Four executives from electric coops took center stage last week during ADTRAN Connect, depicting a region largely left alone by commercial carriers due to the cost of deployment and support. And this week, ADTRAN is again focusing on rural America with new deals.
Across the countryside, where acres separate houses and drivers cruise for miles without seeing another vehicle, the cost of delivering fiber-to-the-home is impractical for commercial operators. But just as they once brought electricity to regions unserved by public utilities, today's electric coops increasingly deliver high-speed FTTH to their members.
Fiber is expensive, after all, and operators have fiscal responsibilities to shareholders and employees, and the need to invest in infrastructures, new technologies and expensive content, said Steve Foshee, CEO of Tombigbee Electric Coop. But since coops are owned by and for their members, they have different rules.
In the case of Tombigbee Electric, it began connecting the first of its current roster of 2,500 customers in September 2017 and adds about 100 per month. Tombigbee is between 25% and 35% built out and has spent $16 million on the fiber broadband deployment; ultimately it expects to invest between $40 million and $45 million, Foshee said.
"We've got 450 miles constructed and 4,500 to go," he said. "We'll go down to two customers per mile. When we go down to two customers per mile, we're going to lose a ton of money. We know it."
Of the 44 million residents of rural America, 31% do not have access to home Internet that meets the minimum standard of 25Mbit/s download, 3Mbit/s upload, said Heather Gold, former president of the Fiber Broadband Association (and current board member), during ADTRAN Connect And there is no guarantee existing networks are future-proof, making it probably rural residents will lag further behind once gigabit broadband is available in all cities and suburbs and 5G arrives, she added.
FiberRise offers an array of services to complement coops' internal strengths and staffs; they include engineering and design, business services and chief technology officer. The coops plan to use ADTRAN's Total Access 5000 Gigabit services architecture, an open and scalable approach that provides future proofing and flexibility.
"We know how key fiber broadband is to the economic development of our community. It’s our aim to ensure affordable access to gig service for our members that wish to have it," said ADTRAN Connect panelist and NAEC General Manager Bruce Purdy.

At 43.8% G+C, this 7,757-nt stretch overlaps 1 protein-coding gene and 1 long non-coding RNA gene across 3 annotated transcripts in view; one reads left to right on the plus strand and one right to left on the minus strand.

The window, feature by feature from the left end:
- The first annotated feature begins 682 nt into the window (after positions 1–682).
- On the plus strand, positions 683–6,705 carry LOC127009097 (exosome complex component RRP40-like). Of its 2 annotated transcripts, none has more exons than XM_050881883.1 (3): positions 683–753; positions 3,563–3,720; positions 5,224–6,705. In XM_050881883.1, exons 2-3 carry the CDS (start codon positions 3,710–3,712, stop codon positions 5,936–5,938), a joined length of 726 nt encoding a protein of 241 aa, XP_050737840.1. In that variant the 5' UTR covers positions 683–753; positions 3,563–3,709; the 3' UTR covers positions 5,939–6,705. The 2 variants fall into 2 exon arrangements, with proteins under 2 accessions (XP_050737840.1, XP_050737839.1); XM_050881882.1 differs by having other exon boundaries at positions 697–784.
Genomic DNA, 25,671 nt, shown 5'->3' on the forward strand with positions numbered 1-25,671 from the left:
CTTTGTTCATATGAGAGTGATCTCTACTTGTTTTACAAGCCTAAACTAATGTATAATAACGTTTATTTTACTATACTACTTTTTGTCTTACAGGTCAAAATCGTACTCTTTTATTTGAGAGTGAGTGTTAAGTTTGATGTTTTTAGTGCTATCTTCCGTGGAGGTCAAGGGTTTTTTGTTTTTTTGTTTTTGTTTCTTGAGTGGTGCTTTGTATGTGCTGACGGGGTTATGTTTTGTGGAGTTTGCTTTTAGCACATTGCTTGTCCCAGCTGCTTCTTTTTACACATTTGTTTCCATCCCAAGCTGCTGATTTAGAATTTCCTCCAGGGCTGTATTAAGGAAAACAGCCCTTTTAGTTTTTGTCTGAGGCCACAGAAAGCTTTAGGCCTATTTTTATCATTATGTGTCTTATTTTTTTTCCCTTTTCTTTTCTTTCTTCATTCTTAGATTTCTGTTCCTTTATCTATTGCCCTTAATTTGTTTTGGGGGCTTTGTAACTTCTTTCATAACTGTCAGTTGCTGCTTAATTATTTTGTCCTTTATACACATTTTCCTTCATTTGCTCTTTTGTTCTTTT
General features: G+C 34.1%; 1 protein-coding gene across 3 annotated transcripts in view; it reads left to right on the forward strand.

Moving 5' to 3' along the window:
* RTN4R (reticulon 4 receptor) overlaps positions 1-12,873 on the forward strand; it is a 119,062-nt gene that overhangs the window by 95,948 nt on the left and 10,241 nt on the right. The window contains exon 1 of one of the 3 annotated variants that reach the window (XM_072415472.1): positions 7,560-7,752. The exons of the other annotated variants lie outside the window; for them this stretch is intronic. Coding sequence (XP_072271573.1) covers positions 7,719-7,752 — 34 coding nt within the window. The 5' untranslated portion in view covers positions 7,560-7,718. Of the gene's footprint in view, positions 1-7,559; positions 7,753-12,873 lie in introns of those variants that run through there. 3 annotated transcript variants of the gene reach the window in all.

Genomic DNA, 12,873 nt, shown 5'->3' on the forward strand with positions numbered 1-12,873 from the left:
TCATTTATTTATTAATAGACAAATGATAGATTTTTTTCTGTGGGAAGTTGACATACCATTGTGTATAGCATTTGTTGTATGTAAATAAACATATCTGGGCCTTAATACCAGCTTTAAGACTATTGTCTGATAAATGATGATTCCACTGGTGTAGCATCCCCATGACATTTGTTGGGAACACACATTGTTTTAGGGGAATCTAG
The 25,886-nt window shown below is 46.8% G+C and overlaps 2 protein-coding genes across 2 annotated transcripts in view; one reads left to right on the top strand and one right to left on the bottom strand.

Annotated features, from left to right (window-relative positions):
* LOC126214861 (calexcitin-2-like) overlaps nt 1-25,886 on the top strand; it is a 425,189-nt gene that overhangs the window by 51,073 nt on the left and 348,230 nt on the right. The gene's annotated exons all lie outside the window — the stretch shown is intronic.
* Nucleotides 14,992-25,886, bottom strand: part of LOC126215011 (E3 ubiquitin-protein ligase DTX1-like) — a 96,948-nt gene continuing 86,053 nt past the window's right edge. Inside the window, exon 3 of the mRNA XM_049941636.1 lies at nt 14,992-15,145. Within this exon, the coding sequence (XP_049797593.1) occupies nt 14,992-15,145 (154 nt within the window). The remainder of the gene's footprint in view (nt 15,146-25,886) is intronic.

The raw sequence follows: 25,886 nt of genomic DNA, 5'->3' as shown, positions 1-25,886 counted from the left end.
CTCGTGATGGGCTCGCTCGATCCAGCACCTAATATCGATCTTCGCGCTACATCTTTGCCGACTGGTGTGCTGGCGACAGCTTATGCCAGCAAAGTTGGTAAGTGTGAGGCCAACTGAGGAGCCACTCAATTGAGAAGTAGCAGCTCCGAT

NAEC, which has been installing fiber since 2014, has an average 8.5 customers per mile of line for a total of 5,000 -- and the implementation of broadband allowed businesses to start or reopen and allows families to move back home or relocate to the countryside and telecommute to city jobs.
"You're always going to have the people who want to come back home," Purdy said. "This is what allowed them to do it."
Deutsche Telekom just signed an infrastructure project with the Gigabit Region Stuttgart, home to 174 municipalities and almost 3 million people, one of many partnerships the German operator has inked in its bid to grow revenue and business.
In this insightful Light Reading radio show, Kurt Raaflaub, Head of Strategic Solutions Marketing, will outline the key service provider challenges, deployment considerations, next-gen Gigabit technologies, and service models to win market share in the rapidly growing MDU market.
The MDU market continues to face fierce competition among service providers due to tech-savvy residents (i.e., millennials), demand from building owners and management companies, plus the favorable economics of bulk contracts. However, no MDUs are the same, so service providers must use multiple technologies and inconsistent deployment models, increasing operational complexity and rollout costs.
The MDU market itself is evolving as residents adopt smart-home technologies, generating rising demand for smart apartments with built-in connected thermostats, keyless entryways and doors, and video doorbells. This evolution presents both new challenges and opportunities. In other words, service providers must consider innovative service-delivery strategies to compete and win.
In this Broadband World News and ADTRAN webinar, Kurt Raaflaub, Head of Strategic Solutions Marketing, will highlight emerging MDU broadband Internet trends and challenges. In addition, Kurt will outline the next-generation service creation and delivery platform, built on open standards, that allows service providers to connect millions of underserved MDUs, enables creation of user-driven services, and reduces operational complexity and costs.
Plus, special guest, Alice Lawson, Broadband and Cable Program Manager for the City of Seattle, will discuss Seattle’s B4B-Build For Broadband initiative that addresses best practices in planning for MDU telecommunication infrastructure.